Review & Giveaway: Emma Walton Hamilton's Just Write for Middle Grade Course

Are you looking for a holiday present for an author in your family? Give him or her the keys to writing a middle grade novel: Emma Walton Hamilton's Just Write for Middle Grade online course. Be sure to enter into her giveaway (below) for a free subscription to this class.

In the Spring, I was given the opportunity to try out Emma Walton Hamilton's Just Write for Middle Grade online course. I had taken a couple of writing courses and had written a first draft of a middle grade novel the year before, so the course came at a perfect time for me.

I followed her 14-week self study course (which I spread out over more than 14 weeks) and basically took an in depth college-level course on novel writing. The amount of information that was packed into this course was staggering. The weekly lessons and assignments covered the gamut of writing chapter books and middle grade books (and any novel, really) from page 1 to The End and after.

Structure of the Course

The fourteen units of the course (and some goodies in each unit) are:

1. Overview/Intro to Middle Grade
  • basic info (word counts, characteristics, themes)
  • how MG is different from chapter books, picture books, and YA
2. Character
  • four major character questions to consider when developing characters
  • considerations for anthropomorphism
  • assignments include developing character bios
3. Plot
  • nine different ways/approaches to develop your plot
4. Beginnings
  • importance of first chapter
  • 5 things the beginning of your story must accomplish
5. Theme
  • what is theme and how to reveal it in your story
  • narrator v. character voice
  • techniques (POV, unreliable narrator) and exercises
7. Settings and World-Building
  • 10 considerations for creating settings and world-building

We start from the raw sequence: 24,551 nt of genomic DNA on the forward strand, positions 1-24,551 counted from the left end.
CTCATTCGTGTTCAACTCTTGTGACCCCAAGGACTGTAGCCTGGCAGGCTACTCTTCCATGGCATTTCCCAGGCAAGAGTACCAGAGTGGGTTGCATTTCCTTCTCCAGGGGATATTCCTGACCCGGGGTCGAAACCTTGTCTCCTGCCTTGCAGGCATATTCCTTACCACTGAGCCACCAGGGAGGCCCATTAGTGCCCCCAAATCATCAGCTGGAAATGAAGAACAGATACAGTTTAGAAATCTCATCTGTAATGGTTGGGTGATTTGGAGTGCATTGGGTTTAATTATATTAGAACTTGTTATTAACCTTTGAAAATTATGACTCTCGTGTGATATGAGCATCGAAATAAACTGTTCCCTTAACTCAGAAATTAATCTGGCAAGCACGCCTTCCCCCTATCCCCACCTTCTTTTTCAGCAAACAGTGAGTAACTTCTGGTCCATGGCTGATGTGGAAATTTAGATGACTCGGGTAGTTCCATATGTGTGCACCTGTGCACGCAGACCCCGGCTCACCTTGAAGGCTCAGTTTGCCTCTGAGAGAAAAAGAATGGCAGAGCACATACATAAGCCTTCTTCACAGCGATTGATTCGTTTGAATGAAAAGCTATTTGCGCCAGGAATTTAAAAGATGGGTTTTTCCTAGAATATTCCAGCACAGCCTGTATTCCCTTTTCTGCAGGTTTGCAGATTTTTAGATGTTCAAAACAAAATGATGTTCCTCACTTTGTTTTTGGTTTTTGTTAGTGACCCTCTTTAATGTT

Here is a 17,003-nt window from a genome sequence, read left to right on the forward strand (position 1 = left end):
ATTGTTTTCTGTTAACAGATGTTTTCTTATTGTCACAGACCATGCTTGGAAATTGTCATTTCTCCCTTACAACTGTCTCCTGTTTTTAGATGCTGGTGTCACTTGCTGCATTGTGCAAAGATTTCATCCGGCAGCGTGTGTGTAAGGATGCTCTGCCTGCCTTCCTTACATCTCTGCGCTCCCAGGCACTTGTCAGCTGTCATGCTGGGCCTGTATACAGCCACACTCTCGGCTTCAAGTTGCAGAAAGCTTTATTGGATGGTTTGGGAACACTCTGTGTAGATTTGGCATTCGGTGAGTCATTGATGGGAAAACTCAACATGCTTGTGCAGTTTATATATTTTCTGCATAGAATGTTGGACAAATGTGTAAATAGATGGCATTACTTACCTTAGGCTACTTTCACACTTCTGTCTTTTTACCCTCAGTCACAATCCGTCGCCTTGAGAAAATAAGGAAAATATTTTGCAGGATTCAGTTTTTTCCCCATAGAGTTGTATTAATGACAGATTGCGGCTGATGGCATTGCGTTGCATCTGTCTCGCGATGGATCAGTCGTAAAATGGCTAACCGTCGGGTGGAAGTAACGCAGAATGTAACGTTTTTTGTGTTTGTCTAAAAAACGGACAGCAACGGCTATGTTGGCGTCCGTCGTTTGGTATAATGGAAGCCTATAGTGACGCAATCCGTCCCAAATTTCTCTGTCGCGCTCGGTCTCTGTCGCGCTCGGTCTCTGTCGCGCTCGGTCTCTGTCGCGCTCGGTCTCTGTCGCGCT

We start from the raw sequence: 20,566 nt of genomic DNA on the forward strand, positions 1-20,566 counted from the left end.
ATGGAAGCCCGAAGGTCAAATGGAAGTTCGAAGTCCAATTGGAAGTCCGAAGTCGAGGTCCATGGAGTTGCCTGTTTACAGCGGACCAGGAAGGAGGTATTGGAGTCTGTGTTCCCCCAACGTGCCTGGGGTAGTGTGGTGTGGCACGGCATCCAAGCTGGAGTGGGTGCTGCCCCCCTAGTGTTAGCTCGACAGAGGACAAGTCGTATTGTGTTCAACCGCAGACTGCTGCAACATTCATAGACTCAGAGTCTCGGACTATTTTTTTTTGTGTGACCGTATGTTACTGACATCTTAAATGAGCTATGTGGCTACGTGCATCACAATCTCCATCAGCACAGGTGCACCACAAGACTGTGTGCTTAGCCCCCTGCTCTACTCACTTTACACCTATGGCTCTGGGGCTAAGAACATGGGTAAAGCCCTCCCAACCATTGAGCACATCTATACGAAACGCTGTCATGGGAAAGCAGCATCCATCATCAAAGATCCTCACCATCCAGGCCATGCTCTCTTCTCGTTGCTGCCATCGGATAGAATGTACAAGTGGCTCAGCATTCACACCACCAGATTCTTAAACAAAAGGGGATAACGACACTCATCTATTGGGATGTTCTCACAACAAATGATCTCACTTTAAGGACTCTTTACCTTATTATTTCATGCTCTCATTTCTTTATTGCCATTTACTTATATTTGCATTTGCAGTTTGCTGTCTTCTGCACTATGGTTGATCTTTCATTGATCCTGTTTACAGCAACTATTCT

8. Chapters
  • how to break down your novel into chapters, including detailed worksheets
  • following the assignments will result in having a nice outline of your novel
9. Scenes
  • Elements of a good scene and 7 tools to help create them
10. Subplots & Secondary Characters
  • how to most effectively introduce secondary characters and subplots
  • roles & archetypes
11. Dialogue
  • nitty gritty on how to write dialogue, including attribution, tags, punctuation
  • traps to watch out for, tips to follow
12. Pacing, Tension & Other Narrative Issues
  • ways to assess and improve pacing & tensing
  • backstory & foreshadowing assignments
13. Endings
  • purpose of endings and ways to resolve your story
14. Revision & Editing
  • questions and considerations for revising & editing
  • a bonus of the course is an amazing editing checklist

The course comes with some great add-ons, such as the editing checklist, a list of online and in person resources for writers, and a guide to manuscript revision. Also included is a one-month membership to the Children's Book Hub, a forum of information, webinars, networking, and more.

My Review

I've taken many online courses, and this one really stand out. The reasons I loved this course are:
  • The worksheets made me work through all the major elements described above, which taught me so much about my characters and story. 
  • The plot and chapter assignments basically wrote the outline for my story. If you are an outliner, this gives you a methodical way to plot your story. If you are a pantser, this gives you a methodical way to plot your story. 
  • I had taken writing classes before so I was familiar with concepts and techniques like POV, dialogue, the Hero's journey, setting, etc. but this was a great way to synthesize all of the information in one place. I always learn something from the courses I take, and in this course, I learned a LOT of new things.
The one drawback to this course, and it would be the same drawback for many online courses, is that there was not an opportunity to workshop one's novel. Because I have a critique group and take in person writing workshops, I was able to get feedback and critiques, which is a critical part of writing a novel.

Emma Walton Hamilton does offer a Facebook page for Children's Book Hub members and others interested in children's literature which provides great information and opportunities to network with others.

The price of the course can be daunting ($497), but it is a fraction of what a comparable college course would cost, and provides full value.

Mini Interview

Emma Walton Hamilton graciously answered two of my burning questions:

What is the one or two top things you recommend for aspiring authors to do to improve their craft?

I know I’m not alone in saying that the single best way to improve one’s writing, regardless of genre or format, is this: Read.